The unfolding of the Kansas City Southern takeover saga
Kansas City Southern (KSU.N) said it planned to accept Canadian Pacific Railway Ltd’s (CP.TO) $27.2 billion cash-and-stock acquisition offer as superior to its $29.6 billion deal to sell itself to Canadian National Railway Ltd (CNR.TO).
This comes after the U.S. Surface Transportation Board (STB) rejected a temporary “voting trust” structure last month that would have allowed Kansas City Southern shareholders to receive the $325-per-share cash-and-stock consideration under the deal with Canadian National without having to wait for full regulatory approval.
Below are the events that unfolded over several months as Canadian National and Canadian Pacific locked horns to take control of Kansas City Southern to create the first railway spanning the United States, Mexico and Canada, as they stand to benefit from a pick-up in trade.
MARCH 21: CANADIAN PACIFIC AGREES TO ACQUIRE KANSAS CITY SOUTHERN
Canadian Pacific agreed to acquire Kansas City Southern in a $25 billion cash-and-stock deal, which would be the largest ever combination of North American railways by transaction value.
MARCH 22: FARM GROUPS SHOW SUPPORT FOR CP-KCS DEAL
Farm groups said Canadian Pacific’s deal to buy Kansas City Southern would create a rail network from Canada to Mexico that could smooth the flow of their goods to market.
APRIL 20: CANADIAN NATIONAL TRUMPS CP’S OFFER
Canadian National offered to buy Kansas City for about $33.7 billion, trumping Canadian Pacific’s buyout offer for the railroad operator. Canadian National said it was willing to match the terms of Canadian Pacific’s offer for Kansas City Southern.
APRIL 21: CN KICKS OFF REGULATORY APPROVAL PROCESS FOR KCS DEAL
Canadian National informed the Surface Transportation Board (STB), which oversees freight rail service and rates in the United States, that it planned to file an application, seeking permission to combine with Kansas City Southern.
APRIL 21: CANADIAN PACIFIC RULES OUT RAISING BID FOR KCS
Canadian Pacific’s Chief Executive Keith Creel said the company would not raise its bid for Kansas City Southern and that bigger rival Canadian National’s offer is “not a real deal”. Creel said the company was not ready to put its “balance sheet at risk.”
APRIL 22: CN SHOWS CONFIDENCE IN DEAL GETTING APPROVAL
Canadian National informed Kansas City Southern’s board about its confidence in winning regulatory approvals for its offer for the U.S. railroad.
APRIL 23: LAWMAKER WARNS AGAINST RAILROAD CONSOLIDATION
Senior U.S. lawmaker said the potential acquisition of the Kansas City Southern should set off “alarm bells” about industry consolidation, warning Wall Street would make money from railroad consolidation, but the U.S. economy and workforce will suffer.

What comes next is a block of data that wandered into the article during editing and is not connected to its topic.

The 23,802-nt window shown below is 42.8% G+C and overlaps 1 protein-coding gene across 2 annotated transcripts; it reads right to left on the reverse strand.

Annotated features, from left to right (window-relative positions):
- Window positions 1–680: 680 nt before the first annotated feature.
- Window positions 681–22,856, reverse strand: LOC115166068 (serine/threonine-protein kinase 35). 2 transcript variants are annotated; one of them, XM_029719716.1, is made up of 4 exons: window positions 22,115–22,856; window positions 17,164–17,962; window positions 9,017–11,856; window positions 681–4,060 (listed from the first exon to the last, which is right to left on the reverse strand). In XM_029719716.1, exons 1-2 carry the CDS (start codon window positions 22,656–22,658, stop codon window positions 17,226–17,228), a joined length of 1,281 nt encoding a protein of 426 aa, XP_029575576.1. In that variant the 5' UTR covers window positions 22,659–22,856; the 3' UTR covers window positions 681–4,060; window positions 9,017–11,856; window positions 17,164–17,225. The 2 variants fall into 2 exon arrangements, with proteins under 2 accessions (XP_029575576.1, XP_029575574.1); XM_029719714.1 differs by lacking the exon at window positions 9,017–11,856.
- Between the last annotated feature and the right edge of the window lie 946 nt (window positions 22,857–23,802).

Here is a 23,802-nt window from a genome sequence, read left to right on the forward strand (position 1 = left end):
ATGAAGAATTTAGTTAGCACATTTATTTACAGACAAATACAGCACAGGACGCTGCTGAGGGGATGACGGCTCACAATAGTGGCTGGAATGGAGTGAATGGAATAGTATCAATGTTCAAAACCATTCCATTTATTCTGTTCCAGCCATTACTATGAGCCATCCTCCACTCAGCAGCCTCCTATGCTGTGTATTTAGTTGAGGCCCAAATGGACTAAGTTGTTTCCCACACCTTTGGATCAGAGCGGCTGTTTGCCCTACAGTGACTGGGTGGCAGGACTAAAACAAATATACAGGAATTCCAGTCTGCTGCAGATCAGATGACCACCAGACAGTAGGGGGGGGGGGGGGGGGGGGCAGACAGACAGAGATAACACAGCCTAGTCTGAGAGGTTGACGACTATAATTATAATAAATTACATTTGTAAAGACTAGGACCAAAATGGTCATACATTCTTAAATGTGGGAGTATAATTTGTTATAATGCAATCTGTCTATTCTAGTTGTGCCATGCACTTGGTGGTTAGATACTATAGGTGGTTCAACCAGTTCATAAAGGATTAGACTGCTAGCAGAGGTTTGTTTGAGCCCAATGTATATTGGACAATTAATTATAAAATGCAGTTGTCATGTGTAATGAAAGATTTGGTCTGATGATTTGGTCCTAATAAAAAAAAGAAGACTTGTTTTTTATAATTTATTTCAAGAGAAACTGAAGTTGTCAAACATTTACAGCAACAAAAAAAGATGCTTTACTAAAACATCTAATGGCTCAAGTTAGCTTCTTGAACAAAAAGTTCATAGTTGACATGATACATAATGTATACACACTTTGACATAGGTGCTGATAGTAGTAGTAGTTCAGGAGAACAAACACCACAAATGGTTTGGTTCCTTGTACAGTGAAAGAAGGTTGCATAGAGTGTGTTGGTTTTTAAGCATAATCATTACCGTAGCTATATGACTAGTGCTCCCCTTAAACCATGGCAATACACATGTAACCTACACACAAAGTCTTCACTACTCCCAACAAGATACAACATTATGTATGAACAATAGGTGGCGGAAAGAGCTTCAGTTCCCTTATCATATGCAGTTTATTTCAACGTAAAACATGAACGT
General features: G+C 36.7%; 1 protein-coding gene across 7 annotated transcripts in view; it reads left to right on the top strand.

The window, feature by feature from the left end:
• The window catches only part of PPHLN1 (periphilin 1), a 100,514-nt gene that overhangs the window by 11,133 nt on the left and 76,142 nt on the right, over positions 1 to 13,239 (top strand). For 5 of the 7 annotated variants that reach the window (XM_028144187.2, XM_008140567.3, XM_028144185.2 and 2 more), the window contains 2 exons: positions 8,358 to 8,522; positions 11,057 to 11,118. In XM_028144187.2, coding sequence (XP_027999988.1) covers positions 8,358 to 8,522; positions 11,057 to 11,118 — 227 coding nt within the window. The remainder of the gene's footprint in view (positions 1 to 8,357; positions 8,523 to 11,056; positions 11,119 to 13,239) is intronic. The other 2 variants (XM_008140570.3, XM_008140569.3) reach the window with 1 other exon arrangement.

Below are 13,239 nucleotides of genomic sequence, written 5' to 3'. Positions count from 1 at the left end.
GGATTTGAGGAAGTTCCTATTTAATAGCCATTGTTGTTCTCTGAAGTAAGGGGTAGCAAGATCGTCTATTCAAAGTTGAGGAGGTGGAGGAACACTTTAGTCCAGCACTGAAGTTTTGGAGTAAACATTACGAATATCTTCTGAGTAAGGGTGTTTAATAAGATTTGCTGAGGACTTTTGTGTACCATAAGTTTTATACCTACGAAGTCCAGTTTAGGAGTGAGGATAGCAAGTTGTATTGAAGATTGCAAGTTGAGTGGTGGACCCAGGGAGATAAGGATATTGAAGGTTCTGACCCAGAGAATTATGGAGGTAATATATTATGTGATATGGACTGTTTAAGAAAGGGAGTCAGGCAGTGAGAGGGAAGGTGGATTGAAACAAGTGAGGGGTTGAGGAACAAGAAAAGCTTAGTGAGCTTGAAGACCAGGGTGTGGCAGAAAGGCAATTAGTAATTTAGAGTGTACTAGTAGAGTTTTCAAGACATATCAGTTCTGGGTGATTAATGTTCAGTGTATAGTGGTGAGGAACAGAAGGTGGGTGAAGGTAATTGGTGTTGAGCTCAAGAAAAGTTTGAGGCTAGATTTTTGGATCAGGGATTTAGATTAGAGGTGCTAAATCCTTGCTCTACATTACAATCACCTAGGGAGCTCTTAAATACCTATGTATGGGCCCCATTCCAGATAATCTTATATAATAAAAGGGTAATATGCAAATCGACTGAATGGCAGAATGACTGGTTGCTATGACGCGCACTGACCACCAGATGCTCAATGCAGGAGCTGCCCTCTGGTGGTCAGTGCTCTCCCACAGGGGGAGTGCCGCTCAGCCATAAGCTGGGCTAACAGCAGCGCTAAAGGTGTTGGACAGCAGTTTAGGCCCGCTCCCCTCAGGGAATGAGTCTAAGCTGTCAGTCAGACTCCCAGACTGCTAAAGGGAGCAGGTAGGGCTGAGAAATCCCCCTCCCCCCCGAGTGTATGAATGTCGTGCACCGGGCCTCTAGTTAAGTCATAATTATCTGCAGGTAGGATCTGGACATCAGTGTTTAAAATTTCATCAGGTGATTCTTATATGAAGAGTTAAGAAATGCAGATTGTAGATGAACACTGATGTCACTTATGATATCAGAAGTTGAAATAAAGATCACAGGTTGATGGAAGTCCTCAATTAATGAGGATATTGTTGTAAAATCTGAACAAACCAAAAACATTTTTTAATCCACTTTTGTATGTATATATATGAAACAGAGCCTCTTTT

APRIL 24: U.S. REGULATOR GIVES CP EARLY WIN IN TAKEOVER WAR
The STB granted a waiver to Canadian Pacific’s bid for Kansas City Southern, which means the deal would not be subjected to the tougher railroad merger rules the regulator put in place in 2001. At the same time, Kansas City Southern said its board had determined that a competing offer from Canadian National could be expected to lead to a “superior proposal.”
APRIL 26: RAIL CUSTOMERS PICK SIDES IN THE TAKEOVER WAR
North America’s freight rail customers, from grain shippers to logistics companies, chose sides as the takeover war continued. Canadian National filed 409 letters of support with the STB, almost at par with Canadian Pacific’s stated level of support. Some companies like Coca-Cola Co (KO.N) and Conagra (CAG.N) were publicly supporting both rail bids.
MAY 1: CP OBJECTS TO CANADIAN NATIONAL’s BID
Canadian Pacific filed a formal objection stating Canadian National’s rival bid for Kansas City does not qualify to be exempted from tougher merger rules as the CN-KCS deal would greatly expand the size of the fifth largest U.S. Class 1 railroad.
MAY 6: STB APPROVES CP’S VOTING TRUST FOR KCS DEAL
The STB approved the voting trust for Canadian Pacific’s proposed acquisition of Kansas City. Canadian Pacific had earlier agreed to bear most of the risk of the merger deal not going through. Canadian Pacific was going to buy Kansas City shares and place them in an independent voting trust, insulating the acquisition target from its control until the STB cleared the deal.